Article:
12 October 2014

Unfixable USB Exploit Could Lead To Unpatchable Malware To USB Devices

Is this could be the "end" of USB ports? Recent tech news surfaces security threat particularly on any USB supported device. Yes, there is a new exploit on USB that shows how its security is fundamentally broken.
First Security Researcher
In a Black Hat security conference in Las Vegas, Karsten Nohl, a security researcher, exploited first detailed vulnerability of the USB. He also feared that the exploit was UNPATCHABLE.

Image: gadgetsmagazine.com.ph
Reverse-engineered the first code
Two months ago, Nohl demonstrated an attack and he called it BadUSB. He showed possible ways to corrupt any USB device with undetectable malware. Realizing the severity of the security problem, Nohl did not release code to public.

However, two researchers, Adam Caudill and Brandon Wilson, have successfully reverse-engineered the BadUSB code and published the code on Github in order to raise stakes among USB makers to fix the problem.

How exploit works?
The exploit code gains control in the USB controller memory and hides with malware USB drive. For now, there is no way for a user to remove it.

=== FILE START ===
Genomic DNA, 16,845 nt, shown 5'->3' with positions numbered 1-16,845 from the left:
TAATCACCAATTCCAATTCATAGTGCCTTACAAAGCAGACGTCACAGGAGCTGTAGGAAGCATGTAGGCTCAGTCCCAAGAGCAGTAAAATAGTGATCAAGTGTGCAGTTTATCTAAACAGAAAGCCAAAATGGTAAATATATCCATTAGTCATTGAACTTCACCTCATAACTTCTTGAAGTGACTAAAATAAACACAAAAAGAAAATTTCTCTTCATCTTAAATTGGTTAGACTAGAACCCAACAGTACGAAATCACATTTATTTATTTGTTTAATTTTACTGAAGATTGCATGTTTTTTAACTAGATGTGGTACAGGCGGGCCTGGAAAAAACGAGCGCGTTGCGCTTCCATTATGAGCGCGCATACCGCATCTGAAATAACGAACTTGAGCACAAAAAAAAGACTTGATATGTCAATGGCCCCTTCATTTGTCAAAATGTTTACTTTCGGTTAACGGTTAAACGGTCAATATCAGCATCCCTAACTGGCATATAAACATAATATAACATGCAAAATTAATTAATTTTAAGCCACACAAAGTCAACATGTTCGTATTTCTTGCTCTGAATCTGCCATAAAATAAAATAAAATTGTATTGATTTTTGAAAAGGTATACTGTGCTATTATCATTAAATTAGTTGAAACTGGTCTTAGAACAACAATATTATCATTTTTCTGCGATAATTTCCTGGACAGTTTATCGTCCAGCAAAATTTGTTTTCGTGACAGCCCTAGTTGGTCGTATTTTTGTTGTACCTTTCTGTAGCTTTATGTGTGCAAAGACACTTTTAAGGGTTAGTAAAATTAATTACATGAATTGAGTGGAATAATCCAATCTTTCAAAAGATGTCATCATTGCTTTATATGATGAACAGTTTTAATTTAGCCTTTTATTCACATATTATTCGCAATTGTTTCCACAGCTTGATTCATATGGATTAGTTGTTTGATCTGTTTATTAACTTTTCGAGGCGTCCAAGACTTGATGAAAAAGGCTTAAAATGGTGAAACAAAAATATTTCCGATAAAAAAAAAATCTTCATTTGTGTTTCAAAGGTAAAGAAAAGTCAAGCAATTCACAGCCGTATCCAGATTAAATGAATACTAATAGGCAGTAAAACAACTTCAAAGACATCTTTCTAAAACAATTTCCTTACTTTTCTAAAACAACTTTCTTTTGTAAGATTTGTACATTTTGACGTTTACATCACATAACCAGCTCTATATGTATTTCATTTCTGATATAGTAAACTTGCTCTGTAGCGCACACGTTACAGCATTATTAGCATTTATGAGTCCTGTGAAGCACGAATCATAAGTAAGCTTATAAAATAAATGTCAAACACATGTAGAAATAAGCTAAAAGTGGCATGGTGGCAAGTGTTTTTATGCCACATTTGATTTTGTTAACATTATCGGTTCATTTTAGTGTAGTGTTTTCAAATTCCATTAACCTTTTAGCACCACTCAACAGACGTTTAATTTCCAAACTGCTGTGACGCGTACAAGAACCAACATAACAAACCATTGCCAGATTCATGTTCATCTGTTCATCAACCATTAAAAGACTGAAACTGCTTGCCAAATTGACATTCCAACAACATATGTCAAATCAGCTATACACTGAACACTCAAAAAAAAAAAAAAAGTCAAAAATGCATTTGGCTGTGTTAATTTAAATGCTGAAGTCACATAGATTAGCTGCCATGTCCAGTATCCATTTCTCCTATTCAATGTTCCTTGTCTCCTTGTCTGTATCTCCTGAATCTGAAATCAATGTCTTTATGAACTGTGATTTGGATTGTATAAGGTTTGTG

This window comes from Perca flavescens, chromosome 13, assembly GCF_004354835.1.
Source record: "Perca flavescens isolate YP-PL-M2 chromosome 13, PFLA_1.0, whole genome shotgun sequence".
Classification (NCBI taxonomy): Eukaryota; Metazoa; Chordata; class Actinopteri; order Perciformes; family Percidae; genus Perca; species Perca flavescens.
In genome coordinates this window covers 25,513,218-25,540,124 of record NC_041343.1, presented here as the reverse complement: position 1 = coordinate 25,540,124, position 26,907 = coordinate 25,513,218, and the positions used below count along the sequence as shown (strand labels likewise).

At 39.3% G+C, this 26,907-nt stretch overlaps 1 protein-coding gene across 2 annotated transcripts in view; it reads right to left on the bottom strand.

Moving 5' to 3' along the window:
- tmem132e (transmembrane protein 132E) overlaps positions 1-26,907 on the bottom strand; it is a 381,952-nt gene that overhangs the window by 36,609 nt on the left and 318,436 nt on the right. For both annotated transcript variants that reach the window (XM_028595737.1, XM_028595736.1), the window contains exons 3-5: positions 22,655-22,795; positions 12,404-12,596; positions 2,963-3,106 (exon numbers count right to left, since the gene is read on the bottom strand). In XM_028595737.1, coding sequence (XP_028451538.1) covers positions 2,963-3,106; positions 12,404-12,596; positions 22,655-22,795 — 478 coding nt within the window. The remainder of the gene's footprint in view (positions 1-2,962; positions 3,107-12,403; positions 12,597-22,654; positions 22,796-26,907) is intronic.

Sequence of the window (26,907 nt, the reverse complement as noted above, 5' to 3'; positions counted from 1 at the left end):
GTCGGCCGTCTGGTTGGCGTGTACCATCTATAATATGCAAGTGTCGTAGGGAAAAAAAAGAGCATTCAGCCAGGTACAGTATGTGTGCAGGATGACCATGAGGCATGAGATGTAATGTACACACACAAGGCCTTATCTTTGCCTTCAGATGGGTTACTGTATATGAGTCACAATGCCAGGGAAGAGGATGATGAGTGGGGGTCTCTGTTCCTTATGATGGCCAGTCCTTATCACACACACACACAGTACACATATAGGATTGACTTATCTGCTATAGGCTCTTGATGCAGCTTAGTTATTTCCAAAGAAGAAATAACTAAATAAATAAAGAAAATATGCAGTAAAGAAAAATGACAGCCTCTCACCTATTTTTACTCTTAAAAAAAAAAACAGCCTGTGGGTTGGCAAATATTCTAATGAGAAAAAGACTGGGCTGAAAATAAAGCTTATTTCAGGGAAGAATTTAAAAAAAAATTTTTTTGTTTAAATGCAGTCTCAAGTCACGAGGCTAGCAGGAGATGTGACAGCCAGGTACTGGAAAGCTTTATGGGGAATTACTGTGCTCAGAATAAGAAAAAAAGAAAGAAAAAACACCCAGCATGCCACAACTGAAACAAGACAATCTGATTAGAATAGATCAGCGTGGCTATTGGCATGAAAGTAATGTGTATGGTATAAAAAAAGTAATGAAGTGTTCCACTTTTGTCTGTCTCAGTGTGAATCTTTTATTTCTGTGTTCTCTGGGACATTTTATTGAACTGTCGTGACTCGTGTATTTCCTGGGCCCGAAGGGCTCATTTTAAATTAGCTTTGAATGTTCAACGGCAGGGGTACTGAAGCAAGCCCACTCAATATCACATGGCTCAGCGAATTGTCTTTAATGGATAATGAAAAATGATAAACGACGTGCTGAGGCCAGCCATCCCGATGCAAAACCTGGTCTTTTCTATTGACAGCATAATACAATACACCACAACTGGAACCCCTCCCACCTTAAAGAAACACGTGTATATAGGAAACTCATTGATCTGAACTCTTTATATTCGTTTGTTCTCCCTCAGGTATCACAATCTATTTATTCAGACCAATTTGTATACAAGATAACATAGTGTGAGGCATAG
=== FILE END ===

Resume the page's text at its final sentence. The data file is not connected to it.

It basically needs a new security architectural design feature to allow USB manufacturer's signature to alter the controller's code.

The bad news is: it will not sort things up, instead, it is advised to replace them. According to Geek, it will take more years to fully fix the devices.

How USB Ports work?

USB or Universal Serial Bus port is a standard cable connection between computers and devices. USB is also an industry standard for data communications. It is very useful in transferring data between two devices. The usb ports can supply power on devices without their own power source like flash drive.

While USB gives single yet standardized-easy-to-use way to connect devices and to transfer data between them. This exploit could be a messy.
Is this the end of USB era?


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